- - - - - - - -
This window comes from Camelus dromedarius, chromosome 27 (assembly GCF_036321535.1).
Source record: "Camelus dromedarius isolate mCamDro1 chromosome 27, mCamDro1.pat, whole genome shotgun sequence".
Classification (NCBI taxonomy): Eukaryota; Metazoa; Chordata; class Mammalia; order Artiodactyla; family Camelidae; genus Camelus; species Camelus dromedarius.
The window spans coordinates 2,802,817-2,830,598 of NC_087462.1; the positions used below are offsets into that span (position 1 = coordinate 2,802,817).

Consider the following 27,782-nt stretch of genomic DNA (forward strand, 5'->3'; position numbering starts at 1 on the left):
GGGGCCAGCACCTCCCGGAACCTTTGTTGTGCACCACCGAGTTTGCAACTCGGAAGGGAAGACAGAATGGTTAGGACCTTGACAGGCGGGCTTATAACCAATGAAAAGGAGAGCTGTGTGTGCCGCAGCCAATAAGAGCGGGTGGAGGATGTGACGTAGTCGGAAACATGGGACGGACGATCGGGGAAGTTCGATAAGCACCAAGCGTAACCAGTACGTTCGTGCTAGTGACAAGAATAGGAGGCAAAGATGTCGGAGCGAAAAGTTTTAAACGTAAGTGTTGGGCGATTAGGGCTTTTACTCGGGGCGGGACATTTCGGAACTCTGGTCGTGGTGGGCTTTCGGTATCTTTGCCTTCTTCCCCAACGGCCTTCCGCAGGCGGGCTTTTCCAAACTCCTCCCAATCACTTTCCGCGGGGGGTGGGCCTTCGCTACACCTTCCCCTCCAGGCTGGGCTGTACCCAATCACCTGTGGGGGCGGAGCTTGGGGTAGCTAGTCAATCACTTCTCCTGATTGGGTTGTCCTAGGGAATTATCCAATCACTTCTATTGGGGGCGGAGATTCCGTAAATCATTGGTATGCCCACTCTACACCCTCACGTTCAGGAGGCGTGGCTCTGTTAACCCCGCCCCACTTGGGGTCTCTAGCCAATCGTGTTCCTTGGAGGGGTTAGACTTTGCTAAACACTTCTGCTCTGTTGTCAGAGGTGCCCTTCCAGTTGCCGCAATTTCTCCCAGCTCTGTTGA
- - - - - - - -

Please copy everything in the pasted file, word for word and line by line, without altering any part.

This window comes from Camelus dromedarius, chromosome 27 (assembly GCF_036321535.1).
Source record: "Camelus dromedarius isolate mCamDro1 chromosome 27, mCamDro1.pat, whole genome shotgun sequence".
Classification (NCBI taxonomy): Eukaryota; Metazoa; Chordata; class Mammalia; order Artiodactyla; family Camelidae; genus Camelus; species Camelus dromedarius.
The window spans coordinates 2,802,817-2,830,598 of NC_087462.1; the positions used below are offsets into that span (position 1 = coordinate 2,802,817).

Consider the following 27,782-nt stretch of genomic DNA (forward strand, 5'->3'; position numbering starts at 1 on the left):
GGGGCCAGCACCTCCCGGAACCTTTGTTGTGCACCACCGAGTTTGCAACTCGGAAGGGAAGACAGAATGGTTAGGACCTTGACAGGCGGGCTTATAACCAATGAAAAGGAGAGCTGTGTGTGCCGCAGCCAATAAGAGCGGGTGGAGGATGTGACGTAGTCGGAAACATGGGACGGACGATCGGGGAAGTTCGATAAGCACCAAGCGTAACCAGTACGTTCGTGCTAGTGACAAGAATAGGAGGCAAAGATGTCGGAGCGAAAAGTTTTAAACGTAAGTGTTGGGCGATTAGGGCTTTTACTCGGGGCGGGACATTTCGGAACTCTGGTCGTGGTGGGCTTTCGGTATCTTTGCCTTCTTCCCCAACGGCCTTCCGCAGGCGGGCTTTTCCAAACTCCTCCCAATCACTTTCCGCGGGGGGTGGGCCTTCGCTACACCTTCCCCTCCAGGCTGGGCTGTACCCAATCACCTGTGGGGGCGGAGCTTGGGGTAGCTAGTCAATCACTTCTCCTGATTGGGTTGTCCTAGGGAATTATCCAATCACTTCTATTGGGGGCGGAGATTCCGTAAATCATTGGTATGCCCACTCTACACCCTCACGTTCAGGAGGCGTGGCTCTGTTAACCCCGCCCCACTTGGGGTCTCTAGCCAATCGTGTTCCTTGGAGGGGTTAGACTTTGCTAAACACTTCTGCTCTGTTGTCAGAGGTGCCCTTCCAGTTGCCGCAATTTCTCCCAGCTCTGTTGA